STATEMENT: VCMA Takes First Step to Put Ranked Choice Voting on the 2020 Ballot

Voter Choice Massachusetts Takes First Step to Put Ranked Choice on the 2020 Ballot



Date: Wednesday, August 7, 2019

Contact:Emily Fitzmaurice, Voter Choice Massachusetts, 617-812-4553


BOSTONVoter Choice Massachusetts, the non-partisan group advocating to bring Ranked Choice Voting (RCV) to Massachusetts, filed language this week with the Attorney General’s office to put a question on the 2020 ballot that would adopt RCV for state and federal elections.

Below is a statement from Emily Fitzmaurice, Communications Director for Voter Choice Massachusetts, on the organization’s submission to the Attorney General:

"Bringing Ranked Choice Voting to Massachusetts is a commonsense way to re-energize and empower voters across the Commonwealth at this critical time in our democracy.

"This week, building upon the momentum we're seeing across the state, we submitted language to the Attorney General as the first step toward putting RCV before the voters in 2020.

"We look forward to building our campaign and continuing our work advocating for RCV as an important step to give voters more choices and a stronger voice at the ballot box and guarantee our elected leaders are supported by a true majority."



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  • Rick Sned
    I also have concerns and questions.
    1) Which officials specifically will be elected using RCV? For instance: city council, school board, mayor. If city council and school board, what is the mix of at-large officials vs. those that represent individual precincts?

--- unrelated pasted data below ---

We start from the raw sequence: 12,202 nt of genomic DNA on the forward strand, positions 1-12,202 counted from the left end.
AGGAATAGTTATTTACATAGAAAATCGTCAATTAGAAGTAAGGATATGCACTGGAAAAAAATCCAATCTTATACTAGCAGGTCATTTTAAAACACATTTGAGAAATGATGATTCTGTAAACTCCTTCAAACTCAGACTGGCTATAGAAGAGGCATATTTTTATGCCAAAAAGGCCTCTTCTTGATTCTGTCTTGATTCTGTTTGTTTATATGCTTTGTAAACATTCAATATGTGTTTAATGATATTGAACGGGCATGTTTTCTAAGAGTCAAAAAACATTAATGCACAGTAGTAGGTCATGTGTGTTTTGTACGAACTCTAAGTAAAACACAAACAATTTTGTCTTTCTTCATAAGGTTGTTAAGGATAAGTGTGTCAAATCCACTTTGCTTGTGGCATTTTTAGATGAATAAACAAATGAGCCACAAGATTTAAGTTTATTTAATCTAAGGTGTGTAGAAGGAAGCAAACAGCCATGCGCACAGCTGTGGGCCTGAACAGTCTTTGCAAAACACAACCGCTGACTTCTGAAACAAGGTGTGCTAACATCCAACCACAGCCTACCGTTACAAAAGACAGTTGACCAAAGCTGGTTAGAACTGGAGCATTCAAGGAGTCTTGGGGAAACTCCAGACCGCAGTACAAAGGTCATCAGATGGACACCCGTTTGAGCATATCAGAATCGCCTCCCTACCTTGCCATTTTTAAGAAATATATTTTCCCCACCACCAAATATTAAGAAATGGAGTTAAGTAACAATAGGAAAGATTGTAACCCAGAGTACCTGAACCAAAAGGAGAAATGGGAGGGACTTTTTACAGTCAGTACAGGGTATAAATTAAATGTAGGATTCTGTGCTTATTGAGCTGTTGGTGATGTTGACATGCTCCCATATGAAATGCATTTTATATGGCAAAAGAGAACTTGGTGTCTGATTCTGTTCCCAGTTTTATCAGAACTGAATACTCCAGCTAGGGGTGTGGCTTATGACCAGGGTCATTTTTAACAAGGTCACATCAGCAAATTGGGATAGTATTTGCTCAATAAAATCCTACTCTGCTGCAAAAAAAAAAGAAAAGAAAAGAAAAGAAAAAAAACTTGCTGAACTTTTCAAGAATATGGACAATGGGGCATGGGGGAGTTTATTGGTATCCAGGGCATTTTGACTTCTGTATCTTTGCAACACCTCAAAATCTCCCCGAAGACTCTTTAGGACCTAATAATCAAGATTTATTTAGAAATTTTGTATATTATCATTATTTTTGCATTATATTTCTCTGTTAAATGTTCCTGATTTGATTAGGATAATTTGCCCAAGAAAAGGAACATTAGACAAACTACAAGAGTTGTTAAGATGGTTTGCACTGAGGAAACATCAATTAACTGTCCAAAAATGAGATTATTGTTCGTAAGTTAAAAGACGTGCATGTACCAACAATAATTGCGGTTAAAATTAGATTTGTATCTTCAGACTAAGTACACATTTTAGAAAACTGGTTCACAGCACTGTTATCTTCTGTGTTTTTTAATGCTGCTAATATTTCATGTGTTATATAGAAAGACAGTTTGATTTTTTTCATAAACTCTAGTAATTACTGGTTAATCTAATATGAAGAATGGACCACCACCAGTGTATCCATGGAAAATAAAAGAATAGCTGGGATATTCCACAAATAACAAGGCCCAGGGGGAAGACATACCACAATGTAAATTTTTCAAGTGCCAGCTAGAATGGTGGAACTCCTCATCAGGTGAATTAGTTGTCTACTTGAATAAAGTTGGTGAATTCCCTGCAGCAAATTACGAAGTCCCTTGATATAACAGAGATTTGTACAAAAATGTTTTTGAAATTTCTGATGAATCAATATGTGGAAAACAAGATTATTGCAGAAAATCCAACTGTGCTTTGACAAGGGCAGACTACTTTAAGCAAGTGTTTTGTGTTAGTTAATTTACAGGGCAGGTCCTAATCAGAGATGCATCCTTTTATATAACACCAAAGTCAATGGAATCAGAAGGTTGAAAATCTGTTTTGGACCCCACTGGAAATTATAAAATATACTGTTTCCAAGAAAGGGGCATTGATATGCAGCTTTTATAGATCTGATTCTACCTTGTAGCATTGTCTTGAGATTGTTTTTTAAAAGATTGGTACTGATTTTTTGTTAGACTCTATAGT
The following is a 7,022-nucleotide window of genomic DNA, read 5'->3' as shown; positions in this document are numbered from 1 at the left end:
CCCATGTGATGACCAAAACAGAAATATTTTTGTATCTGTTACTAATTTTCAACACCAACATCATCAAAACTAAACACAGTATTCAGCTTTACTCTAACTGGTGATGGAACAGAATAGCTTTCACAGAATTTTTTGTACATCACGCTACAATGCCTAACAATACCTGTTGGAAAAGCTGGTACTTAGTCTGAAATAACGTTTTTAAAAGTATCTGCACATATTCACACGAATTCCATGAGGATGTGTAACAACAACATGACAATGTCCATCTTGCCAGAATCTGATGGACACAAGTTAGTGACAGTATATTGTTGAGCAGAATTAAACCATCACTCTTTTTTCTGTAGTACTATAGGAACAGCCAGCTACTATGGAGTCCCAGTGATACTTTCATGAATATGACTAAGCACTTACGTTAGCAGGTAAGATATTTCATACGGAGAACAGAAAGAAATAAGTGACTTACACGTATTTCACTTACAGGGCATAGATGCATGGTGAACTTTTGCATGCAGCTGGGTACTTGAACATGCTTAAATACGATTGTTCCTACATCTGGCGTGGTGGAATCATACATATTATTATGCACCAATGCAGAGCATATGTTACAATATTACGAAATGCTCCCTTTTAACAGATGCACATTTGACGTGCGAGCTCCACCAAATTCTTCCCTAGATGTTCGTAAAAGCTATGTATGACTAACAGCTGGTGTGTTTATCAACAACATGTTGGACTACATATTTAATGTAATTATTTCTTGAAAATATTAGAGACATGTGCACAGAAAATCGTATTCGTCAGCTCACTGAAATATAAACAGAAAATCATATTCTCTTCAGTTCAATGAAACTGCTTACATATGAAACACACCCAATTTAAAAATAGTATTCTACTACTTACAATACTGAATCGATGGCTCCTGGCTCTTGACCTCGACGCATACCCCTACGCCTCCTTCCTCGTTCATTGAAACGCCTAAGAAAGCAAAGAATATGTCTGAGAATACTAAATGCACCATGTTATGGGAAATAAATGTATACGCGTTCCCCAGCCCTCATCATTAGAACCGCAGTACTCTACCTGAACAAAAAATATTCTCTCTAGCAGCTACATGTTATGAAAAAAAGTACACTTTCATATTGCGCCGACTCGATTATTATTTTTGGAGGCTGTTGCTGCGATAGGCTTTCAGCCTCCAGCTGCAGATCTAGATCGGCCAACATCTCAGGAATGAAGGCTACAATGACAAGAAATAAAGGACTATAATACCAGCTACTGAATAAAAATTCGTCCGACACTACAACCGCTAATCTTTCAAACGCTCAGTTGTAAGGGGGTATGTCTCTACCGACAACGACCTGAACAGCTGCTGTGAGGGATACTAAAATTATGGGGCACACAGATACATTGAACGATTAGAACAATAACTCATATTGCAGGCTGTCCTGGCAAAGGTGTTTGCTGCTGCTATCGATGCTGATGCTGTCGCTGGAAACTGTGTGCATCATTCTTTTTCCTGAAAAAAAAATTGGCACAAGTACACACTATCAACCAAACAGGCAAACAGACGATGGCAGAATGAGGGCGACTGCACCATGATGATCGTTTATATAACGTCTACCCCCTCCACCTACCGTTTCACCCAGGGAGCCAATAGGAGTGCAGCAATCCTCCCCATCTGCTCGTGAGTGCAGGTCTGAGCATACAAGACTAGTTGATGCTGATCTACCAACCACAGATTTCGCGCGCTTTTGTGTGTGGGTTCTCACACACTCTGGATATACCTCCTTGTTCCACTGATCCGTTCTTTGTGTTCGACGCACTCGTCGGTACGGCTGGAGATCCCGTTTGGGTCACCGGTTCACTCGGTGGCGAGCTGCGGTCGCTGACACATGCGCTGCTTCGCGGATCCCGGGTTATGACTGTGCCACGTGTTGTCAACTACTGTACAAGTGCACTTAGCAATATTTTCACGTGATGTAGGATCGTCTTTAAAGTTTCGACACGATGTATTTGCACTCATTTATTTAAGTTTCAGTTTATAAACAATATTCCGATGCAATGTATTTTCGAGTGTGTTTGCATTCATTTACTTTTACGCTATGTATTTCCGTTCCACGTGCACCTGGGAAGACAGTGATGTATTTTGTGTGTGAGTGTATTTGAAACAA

2) Are there any quotas for election as in Cambridge’s STV elections and if so what are they and what the formulas?
    3) What formulas and are used for transferring votes from one candidate to another?
    4) While I assume (for now) that all valid ballots cast will be counted, what percent of votes will not count towards a candidate, i.e., end up in the Exhausted pile as in Cambridge’s STV system?

  • Timothy S
    Which type of ranked-choice voting is this for? You should be trying to put STAR Voting on the ballot, not IRV. IRV is just FPTP in multiple rounds, and each round suffers from the same major problems as FPTP.

    In a crowded race, IRV eliminates candidates essentially at random, ignoring many voters’ preferences in the process. In real-world scenarios, it can actually elect the SECOND-WORST candidate, because vote-splitting between the best candidates got them all eliminated. STAR is a much better form of ranked-choice that fixes the spoiler effect and reduces the effects of vote-splitting.
  • Voter Choice Massachusetts